In April 2002 something from deep inside reached up, incredibly, for one last attempt to save me. Something had shifted in me, I think because I knew I could not stay alive any longer on benzos, and I made a decision to go off and never reinstate, no matter what happened, or how long I had to wait. I c/t’d then from 7 mg Klonopin. I was prepared to suffer for years if that was what I had to do. I was treated badly at the detox center I went to, but it didn’t even matter to me. By then I knew that no one had any idea what was happening to me, did not listen to them, and simply went my own way in order to become well.  

Because of my husband Bill’s love and compassionate care, I was able to let everything in my life drop in order to get well. I stayed at home, and I was unbelievably sick for the following months. 

Basicly it went like this: 0 – 3 months: suffering mentally 24/7, except when I could sleep. 

3 – 5 months: some good windows gradually appear, and slowly increase, giving me hope. I began to participate, tentatively, in the outside world. 

After about six months I had enough healing to have hope and faith that I would eventually be more or less well. I continued to gradually feel better over the next months, and although it was very hard at times, as long as I saw progress, I felt hopeful enough to endure the symptoms. But I was not yet back to normal. By this time, because of the progress I was experiencing, I was completely certain that it was the benzodiazepine that had changed my brain, and that I was healing from that injury. I was witnessing the process in myself. Because of this experience I began to want to help others who are struggling in their efforts to heal from benzos.  

In 2004 I began as a graduate student in counseling psychotherapy at Naropa University in Boulder, CO. I am now (Nov, 2005) in the third, final year of my program, and working as an intern. 

Two years into my recovery I discovered the on-line support group that Geraldine Burns started. This group has been shown to be an amazing resource, and I have been witness to the processes of numerous people successfully, if often painfully, tapering and recovering from benzo use.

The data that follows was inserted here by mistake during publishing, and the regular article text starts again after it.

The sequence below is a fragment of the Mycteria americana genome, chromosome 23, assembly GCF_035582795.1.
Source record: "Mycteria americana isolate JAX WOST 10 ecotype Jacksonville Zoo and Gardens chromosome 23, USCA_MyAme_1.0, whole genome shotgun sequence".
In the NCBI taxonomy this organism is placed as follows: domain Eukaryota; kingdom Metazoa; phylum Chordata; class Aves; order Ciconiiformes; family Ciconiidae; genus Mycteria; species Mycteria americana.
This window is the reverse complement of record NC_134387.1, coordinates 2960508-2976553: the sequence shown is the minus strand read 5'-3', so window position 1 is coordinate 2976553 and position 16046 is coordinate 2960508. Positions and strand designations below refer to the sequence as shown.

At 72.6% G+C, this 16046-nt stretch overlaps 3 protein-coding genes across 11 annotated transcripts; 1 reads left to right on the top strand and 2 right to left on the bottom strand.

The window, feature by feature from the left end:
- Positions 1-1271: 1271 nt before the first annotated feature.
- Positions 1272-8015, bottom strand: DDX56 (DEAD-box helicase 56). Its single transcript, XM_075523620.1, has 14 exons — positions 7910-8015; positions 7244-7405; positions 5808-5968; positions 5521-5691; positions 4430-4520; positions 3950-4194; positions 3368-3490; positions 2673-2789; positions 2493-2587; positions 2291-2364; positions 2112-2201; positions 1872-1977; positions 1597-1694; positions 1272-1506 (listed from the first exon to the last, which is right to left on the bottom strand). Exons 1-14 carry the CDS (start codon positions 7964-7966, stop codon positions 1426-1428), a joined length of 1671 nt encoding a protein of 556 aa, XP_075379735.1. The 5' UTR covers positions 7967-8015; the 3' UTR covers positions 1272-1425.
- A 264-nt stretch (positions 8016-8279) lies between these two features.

In the support group people are learning from one another. When so many mental health professionals remain in the dark about benzodiazepines, we are relying on communication between people who have been through benzo withdrawal for accurate information.  

Last autumn I started a small support group in Boulder. The group limped along, fell apart, and has begun anew, having learned from the first attempt. Several people have gotten off of a benzo with us, and two are now in the process. There is little else out there for us except one another’s experience and encouragement. 

In July 2005 I attended the launch of the benzo clinic in Oldham, UK, looking for models of care for benzo sufferers. 

In October 2005 I attended the benzo conference held by the Maine Benzodiazepine Study Group. I gave an informal presentation about the role of support groups in benzo withdrawal. I had the good fortune to meet Dr. Ashton there. I am in the process of writing my master’s paper about how to help people through benzo withdrawal, and I am very honored that Dr. Ashton has agreed to be my second reader. I hope I can write something that will help guide other therapists in working with people experiencing benzodiazepine withdrawal. 



Disclaimer:  The information contained in this website was not compiled by a doctor or anyone with medical training. The advice contained herein should not be substituted for the advice of a physician who is well-informed in the subject matter discussed. Before making any decisions about your health or treatment you should always confer with your physician and it is always assumed that you will do so.

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Last updated 21 July 2020